And how many blog posts/Web essays/printed articles will be showing up over the next few days that ask that question? Zillions, I tell ya, zillions.
On July 20, 1969, I was in the MOCR, the Missions Operations Control Room, at MSC, the Manned Spacecraft Center, in Houston. (Later renamed the Johnson Space Center.)
Mind you, this wasn’t the MOCR that was controlling the Apollo 11 mission. This was the other MOCR. I always seem to be in the other place. Because of the time required to prepare the control center for a mission and to clean and fix it up afterwards, there were two control centers, and they alternated. So strictly speaking, I wasn’t really in the MOCR at all, if you want to be picky. Similarly, not every NASA employee worked on every mission. So some of us were working on Apollo 11 but a lot of us, including me, were working on later missions and weren’t required to be in the (real) MOCR or on call during 11.
Everything was turned off in the backup control center, but lots of us were allowed to cram into it and the conversation between Houston and the astronauts was piped in over the speakers, so that we could feel part of the live excitement.
My job focused on the the rendezvous phase, after the Lunar Module lifted off from the moon and was heading toward rendezvous with the orbiting CSM, so I didn’t know what the terse phrases I was listening to meant. I think it was mostly the astronauts reading off speed along various axes and remaining fuel. I don’t think most of the other people in the room knew, either. We all had our specialties. Dividing those enormously complex missions into numerous small phases and having each team focus just on its tiny aspect of the huge whole was one of the main secrets of NASA’s success.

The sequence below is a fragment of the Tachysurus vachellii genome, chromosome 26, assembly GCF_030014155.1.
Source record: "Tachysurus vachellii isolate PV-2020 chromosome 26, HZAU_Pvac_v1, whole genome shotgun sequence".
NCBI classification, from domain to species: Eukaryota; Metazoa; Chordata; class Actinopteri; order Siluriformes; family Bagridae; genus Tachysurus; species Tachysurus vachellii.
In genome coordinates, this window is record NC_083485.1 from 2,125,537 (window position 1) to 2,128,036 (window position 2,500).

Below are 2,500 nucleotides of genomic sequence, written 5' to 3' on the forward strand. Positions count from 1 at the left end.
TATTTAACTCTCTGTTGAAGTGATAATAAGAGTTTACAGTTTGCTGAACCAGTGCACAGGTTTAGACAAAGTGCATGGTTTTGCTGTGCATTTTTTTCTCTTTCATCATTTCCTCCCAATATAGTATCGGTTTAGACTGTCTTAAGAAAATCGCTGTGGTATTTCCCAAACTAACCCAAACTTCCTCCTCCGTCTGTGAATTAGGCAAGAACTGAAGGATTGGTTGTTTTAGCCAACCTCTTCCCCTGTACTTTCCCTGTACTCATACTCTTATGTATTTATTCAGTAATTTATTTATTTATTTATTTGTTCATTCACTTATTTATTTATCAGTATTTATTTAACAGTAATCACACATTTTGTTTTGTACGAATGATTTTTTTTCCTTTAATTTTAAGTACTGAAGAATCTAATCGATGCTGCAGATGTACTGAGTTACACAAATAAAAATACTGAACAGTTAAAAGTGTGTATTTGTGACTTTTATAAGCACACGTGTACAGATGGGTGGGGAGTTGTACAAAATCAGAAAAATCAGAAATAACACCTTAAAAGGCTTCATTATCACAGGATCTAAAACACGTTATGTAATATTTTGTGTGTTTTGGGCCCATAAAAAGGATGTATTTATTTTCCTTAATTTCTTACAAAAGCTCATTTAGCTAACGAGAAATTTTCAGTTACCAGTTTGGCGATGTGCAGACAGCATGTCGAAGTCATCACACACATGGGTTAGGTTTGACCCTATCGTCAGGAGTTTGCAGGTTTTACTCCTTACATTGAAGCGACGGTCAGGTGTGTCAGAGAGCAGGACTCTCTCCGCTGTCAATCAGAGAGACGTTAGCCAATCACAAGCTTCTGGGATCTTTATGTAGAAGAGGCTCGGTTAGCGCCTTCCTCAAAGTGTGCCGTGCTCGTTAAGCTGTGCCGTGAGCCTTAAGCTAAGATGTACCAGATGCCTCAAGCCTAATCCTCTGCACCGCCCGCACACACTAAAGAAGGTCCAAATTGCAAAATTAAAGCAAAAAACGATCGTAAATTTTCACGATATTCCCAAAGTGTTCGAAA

At the end, after some technical jargon having to do with the LM engine, Neil Armstrong said, “Houston, Tranquility Base here. The Eagle has landed.” A lot of people in the room started cheering and clapping wildly. Some of us – including me – didn’t get it at first. I had expected him to say something like, “LEM on the surface.” (A lot of us still referred to the Lunar Module as the LEM, from the earlier name, the Lunar Excursion Module.) Or, in the worst case, no sound from the astronauts at all, ever. Or just possibly, “Oh, shit.”
And then we all left the room and went back to work.
Lately I’ve been hearing a lot more about moon-landing deniers. I thought those had mostly faded away long ago, but apparently something like 14% of the US population either think the whole thing was a hoax or aren’t sure. Well, idiocy will always be with us. I have to say that if the landings were a hoax, I wish I had known that at the time. I was in my twenties with a wife and child at home whom I yearned to be spending all my time with, and if my work was pointless anyway, I’d have spent far fewer extra hours at the office.